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Super Hero

When Poppy crept down the stairs of the home and stepped outside, the world slept. It was early, that was true; earlier than she’d ever been up before. Of course she was often awake at this time, such was the plight of life in the home; clinging to the occasional hour of sleep which floated past in her normal tumultuous nights thrashing around under suffocatingly thin sheets. But this was different. She was up, dressed, alert and ready to start her mission. Yes, Poppy True had a mission. Poppy True had been especially requested; chosen. Somewhere, today, for once in this big, pointless world Poppy True was needed. The feeling hung about her shoulders like a majestic cloak, an invisible shield of beautiful, empowering strength. Of course she’d help. Of course she’d take it – they needed her – she could do anything in the world. But now, faced with the heavy breath of night still sleeping in the shadows, she hesitated. Did she really know the way?
Hearing a slamming door and the rumbling of an engine from a car somewhere up the street she quickly pressed herself flat against the wall, her heart beat thumping in her chest. Entirely unaware of Poppy, oblivious to her mission it moved away from the kerb advancing slowly in the other direction. She sighed with relief feeling, for the first time, the soft whisperings of day time coming to life around her. She pulled her hood over her head, a further layer of protection from this unfamiliar outsideness, and stepped into the street.
Two days she’d estimated. Two days she’d boasted, when they’d asked her how fast she could make it; a new power coursing through her narrow, underfed bones as they’d looked her up and down. She was Supergirl, one of the X Men, Spiderman all rolled into one. How hard could it be to carry such a small thing for sixty miles? The old man had smiled, had nodded, had believed in Poppy with all of his might, with his seventy three years of wrinkled, stooped hope that this girl could do it, that she could deliver this thing and make things right. The younger man was different. He’d stared at her, stared into her, stared through her, an unbending face like cold steel but for a twitch beneath his left eye. Did he think she could do it? Poppy wasn’t sure, but she didn’t care. A memory in soft focus had sang in her head, golden edged and smelling of summer, of cut grass and of a granddad putting a warm, steady hand around her shoulders. She’d do it for the old man.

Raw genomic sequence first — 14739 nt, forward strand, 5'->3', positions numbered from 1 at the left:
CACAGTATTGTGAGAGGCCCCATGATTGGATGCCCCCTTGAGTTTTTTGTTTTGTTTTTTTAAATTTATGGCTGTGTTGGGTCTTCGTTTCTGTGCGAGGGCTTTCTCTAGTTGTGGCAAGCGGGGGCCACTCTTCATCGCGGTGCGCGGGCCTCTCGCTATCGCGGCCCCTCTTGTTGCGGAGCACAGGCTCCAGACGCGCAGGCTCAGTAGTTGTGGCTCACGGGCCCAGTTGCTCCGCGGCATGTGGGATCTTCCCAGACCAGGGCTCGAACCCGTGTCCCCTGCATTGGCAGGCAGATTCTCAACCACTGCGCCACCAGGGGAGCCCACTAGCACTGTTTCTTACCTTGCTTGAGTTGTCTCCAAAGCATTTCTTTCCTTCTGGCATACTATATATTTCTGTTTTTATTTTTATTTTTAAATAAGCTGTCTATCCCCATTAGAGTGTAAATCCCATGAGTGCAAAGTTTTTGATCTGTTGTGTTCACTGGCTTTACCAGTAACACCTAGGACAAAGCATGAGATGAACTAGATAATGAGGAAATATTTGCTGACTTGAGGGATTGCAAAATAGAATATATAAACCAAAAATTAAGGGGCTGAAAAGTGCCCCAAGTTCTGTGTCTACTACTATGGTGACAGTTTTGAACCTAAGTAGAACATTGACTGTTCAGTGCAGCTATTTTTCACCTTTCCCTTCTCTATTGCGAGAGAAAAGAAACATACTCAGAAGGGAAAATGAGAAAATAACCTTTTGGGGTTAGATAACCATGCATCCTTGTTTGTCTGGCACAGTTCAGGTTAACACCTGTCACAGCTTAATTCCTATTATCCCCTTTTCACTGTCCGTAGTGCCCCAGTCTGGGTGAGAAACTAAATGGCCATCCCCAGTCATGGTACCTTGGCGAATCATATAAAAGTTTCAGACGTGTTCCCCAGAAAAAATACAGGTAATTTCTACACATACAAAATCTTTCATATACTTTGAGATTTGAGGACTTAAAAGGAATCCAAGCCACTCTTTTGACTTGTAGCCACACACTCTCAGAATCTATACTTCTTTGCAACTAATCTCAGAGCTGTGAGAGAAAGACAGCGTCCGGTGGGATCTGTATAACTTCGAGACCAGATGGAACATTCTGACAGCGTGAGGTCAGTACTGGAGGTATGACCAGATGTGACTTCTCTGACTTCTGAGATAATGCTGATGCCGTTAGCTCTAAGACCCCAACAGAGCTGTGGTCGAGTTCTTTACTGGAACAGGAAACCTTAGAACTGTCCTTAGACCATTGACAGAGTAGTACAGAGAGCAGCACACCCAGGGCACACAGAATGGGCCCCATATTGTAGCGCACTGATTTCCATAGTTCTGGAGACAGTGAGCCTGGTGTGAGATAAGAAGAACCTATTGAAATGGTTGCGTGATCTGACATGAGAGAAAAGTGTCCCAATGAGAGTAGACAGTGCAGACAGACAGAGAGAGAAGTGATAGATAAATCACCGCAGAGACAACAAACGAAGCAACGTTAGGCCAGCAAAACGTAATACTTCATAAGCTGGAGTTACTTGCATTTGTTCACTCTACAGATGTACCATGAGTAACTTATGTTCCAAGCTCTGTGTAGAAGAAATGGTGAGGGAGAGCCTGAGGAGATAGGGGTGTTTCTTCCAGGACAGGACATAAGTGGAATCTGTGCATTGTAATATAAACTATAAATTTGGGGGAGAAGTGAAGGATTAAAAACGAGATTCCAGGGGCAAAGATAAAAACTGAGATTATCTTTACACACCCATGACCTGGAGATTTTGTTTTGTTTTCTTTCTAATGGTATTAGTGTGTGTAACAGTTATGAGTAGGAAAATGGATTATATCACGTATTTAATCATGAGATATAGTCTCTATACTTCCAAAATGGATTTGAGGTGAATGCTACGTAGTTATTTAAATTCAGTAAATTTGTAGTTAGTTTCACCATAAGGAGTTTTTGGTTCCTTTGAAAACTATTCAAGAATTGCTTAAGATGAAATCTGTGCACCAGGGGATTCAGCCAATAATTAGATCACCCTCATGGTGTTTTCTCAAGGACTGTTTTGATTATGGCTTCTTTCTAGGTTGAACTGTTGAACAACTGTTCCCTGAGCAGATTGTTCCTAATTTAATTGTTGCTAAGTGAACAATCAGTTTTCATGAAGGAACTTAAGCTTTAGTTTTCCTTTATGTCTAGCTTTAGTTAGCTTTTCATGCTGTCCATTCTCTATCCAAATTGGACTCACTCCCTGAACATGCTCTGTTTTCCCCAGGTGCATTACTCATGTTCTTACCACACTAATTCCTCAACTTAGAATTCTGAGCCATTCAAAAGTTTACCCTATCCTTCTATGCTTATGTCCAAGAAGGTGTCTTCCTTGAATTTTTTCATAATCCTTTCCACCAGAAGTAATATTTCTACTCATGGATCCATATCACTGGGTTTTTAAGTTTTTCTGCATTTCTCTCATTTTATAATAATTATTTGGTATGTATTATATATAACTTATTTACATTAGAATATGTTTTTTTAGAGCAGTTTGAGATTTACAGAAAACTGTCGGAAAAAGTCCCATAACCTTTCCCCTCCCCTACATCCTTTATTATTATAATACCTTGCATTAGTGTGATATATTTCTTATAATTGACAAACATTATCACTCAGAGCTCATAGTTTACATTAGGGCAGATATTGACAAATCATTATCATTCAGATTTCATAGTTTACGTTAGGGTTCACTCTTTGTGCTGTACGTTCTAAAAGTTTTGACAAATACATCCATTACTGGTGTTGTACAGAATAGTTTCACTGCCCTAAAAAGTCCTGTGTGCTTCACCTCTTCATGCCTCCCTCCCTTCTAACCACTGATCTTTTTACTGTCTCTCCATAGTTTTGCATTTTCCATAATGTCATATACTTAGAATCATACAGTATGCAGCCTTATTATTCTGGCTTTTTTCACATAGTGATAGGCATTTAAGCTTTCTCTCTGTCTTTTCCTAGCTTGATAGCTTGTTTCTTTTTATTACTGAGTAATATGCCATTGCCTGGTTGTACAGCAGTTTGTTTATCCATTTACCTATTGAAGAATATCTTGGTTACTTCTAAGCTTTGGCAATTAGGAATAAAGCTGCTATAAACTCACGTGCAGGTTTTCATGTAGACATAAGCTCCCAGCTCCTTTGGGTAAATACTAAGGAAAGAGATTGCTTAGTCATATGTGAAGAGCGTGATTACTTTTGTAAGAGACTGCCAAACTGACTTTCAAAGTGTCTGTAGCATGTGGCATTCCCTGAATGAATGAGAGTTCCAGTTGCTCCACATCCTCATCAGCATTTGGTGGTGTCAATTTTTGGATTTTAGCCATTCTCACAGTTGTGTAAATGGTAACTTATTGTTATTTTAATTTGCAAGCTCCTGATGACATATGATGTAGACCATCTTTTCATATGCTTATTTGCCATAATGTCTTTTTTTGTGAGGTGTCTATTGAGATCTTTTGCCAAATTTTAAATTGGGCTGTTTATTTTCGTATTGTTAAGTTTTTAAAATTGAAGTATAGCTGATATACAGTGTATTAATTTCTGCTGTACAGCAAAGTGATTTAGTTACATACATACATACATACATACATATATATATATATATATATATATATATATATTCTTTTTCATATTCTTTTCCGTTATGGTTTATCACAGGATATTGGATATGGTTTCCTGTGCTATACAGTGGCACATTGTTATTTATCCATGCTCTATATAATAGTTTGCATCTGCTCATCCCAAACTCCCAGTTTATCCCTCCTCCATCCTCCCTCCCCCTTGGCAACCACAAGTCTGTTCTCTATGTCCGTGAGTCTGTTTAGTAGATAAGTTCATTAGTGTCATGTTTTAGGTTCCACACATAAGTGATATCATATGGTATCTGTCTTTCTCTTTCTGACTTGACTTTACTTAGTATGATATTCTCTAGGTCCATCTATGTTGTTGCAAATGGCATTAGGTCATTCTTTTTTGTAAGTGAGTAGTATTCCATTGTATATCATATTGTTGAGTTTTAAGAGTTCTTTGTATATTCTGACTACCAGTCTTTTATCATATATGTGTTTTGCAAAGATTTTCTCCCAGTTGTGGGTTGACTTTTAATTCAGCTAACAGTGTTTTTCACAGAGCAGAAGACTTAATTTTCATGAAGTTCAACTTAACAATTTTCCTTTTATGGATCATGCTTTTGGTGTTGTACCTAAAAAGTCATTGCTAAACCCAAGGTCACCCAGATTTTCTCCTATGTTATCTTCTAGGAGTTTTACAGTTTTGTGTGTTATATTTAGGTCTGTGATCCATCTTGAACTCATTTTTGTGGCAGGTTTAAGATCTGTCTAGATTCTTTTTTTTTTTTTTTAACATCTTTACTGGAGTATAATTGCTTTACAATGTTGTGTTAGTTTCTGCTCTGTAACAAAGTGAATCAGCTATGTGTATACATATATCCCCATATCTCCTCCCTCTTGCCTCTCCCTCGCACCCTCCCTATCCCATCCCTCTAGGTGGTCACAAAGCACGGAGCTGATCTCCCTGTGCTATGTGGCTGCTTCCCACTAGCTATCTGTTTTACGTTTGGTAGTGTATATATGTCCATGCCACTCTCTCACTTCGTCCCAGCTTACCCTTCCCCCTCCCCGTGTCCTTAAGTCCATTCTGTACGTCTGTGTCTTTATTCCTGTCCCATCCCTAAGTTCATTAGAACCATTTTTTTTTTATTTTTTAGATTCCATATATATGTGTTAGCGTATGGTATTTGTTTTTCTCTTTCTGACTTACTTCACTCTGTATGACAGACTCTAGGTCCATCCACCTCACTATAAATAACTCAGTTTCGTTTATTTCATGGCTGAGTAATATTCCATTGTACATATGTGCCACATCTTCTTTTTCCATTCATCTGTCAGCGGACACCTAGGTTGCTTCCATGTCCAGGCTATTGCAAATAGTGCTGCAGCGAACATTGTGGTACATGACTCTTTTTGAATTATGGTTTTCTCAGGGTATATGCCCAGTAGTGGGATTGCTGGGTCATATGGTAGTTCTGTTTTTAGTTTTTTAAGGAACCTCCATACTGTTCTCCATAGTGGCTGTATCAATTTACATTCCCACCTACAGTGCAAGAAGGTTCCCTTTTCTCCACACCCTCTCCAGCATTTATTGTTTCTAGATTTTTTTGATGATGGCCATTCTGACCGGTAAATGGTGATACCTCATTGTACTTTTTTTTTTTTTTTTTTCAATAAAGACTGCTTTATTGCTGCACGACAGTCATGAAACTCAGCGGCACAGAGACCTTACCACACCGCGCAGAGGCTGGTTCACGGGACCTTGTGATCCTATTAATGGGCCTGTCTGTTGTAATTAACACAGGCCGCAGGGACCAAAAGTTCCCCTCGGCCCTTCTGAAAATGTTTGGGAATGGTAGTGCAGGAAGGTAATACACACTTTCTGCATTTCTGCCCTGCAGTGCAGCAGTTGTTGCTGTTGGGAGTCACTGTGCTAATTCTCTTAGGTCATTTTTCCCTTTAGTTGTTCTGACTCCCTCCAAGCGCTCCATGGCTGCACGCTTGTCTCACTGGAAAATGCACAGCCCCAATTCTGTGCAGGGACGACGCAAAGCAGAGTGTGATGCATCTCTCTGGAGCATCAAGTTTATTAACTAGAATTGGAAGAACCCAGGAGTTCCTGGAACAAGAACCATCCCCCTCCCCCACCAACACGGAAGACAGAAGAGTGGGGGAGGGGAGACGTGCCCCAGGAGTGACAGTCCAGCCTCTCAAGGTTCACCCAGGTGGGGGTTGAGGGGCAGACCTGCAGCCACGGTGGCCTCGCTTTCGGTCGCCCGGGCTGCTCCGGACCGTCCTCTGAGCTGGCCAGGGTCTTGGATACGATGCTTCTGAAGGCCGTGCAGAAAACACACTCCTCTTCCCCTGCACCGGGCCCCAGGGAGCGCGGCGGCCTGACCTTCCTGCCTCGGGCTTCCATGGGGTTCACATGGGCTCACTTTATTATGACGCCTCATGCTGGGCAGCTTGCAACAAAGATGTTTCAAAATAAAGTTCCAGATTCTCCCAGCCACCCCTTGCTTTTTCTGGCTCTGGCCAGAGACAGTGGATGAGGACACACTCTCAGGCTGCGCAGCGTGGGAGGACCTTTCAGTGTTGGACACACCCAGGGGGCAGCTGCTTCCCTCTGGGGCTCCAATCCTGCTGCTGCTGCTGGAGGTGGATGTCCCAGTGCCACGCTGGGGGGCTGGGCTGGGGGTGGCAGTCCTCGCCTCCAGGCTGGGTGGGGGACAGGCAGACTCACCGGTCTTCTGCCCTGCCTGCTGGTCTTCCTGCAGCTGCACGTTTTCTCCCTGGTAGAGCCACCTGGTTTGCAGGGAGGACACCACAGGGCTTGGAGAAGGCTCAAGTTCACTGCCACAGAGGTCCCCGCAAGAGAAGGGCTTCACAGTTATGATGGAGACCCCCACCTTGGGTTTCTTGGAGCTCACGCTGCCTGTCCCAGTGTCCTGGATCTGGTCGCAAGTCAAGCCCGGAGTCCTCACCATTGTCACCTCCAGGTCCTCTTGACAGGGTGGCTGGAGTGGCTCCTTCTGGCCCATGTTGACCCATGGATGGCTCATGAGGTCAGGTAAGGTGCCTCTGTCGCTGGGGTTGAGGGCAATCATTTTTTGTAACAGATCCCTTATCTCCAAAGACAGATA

Her orders were to hug the coast line, to stay away from the major roads, from any roads at all where a twelve year old girl wandering on her own might arouse suspicion, arouse temptation. No, she was to follow the frills of rock and foam, the sands and hills and smaller villages all the way from Edinburgh in the hope that, at some point within the next 48 hours she’d arrive at a house somewhere in the North East of England, a big house, a house rooted into a cliff top, firm against the salty retaliation of the North Sea; a house that ‘she’d know was the one when she saw it,’ where she was to deliver her package. And then what? Melt into insignificance once more, dissolve into the sands she was about to tread, go back to how it was?
She pushed all thoughts of ‘afterwards’ from her head, and headed towards the sea, an unassuming secret agent in second hand jeans. An unsung super hero carrying the future in a purple rucksack with a fraying strap.
The body is an amazing thing. It knows how to act, how to react, how to intuitively take care of itself, often without our conscious input. When it feels threatened, exhilarated, ready for a challenge, a battalion of extra adrenalin is shipped in pulsating through the limbs providing almost cartoon Popeye strength. Maybe this is what made Poppy walk so quickly. Maybe this is how a child of twelve could march, relentlessly along the coast; sharp, wet rain cutting into her face, rocks slippery under foot, at such a tempo; such determination to complete her mission, to prove that she had been a wise choice.
Maybe this is why, in the soft yawning of dusk, when a white car broke all of the normal boundaries and drove slowly across the beach towards her, a tired young girl who had been walking all day found enough new energy sizzling in her legs to run, to head in land, to fight against the gluey pull of the sand dunes as she made her escape. Through a shrill, deafening heart beat she ran, the echoes of slamming doors, of masculine swearing and arguing like a warped, underwater cry swimming towards her. She wove through the dunes, tearing her legs on splinters of dried grass, running for the safety of the gorse bushes, tunnelling through their inconvenient pathways to find a dark, secret place that could embrace her for a couple of hours, to stroke her hair and tell her everything would be ok. ‘I am a super hero’ she repeated her sacred mantra to the beat of a frightened pulse, ‘I am Miss Invisible. Miss Invisible the Super Hero. No one can see me. The good guys always win. We always win. Always. In the end.’ Such had been the mantra of Poppy True throughout her entire life. Today, if only for today, she prayed that it was so.
How long Poppy sat, crouched in the gorse bushes, she wasn’t sure; long enough to feel the groan of walking in the soles of her feet; long enough to feel a pang of hunger in her belly; long enough for the two men chasing her to grow tired and even more angry, spitting shards of blame at one another as they trampled the dunes. But the sand had been kind to Poppy, pouring itself into her footsteps, masking her tracks, helping Miss Invisible to truly disappear.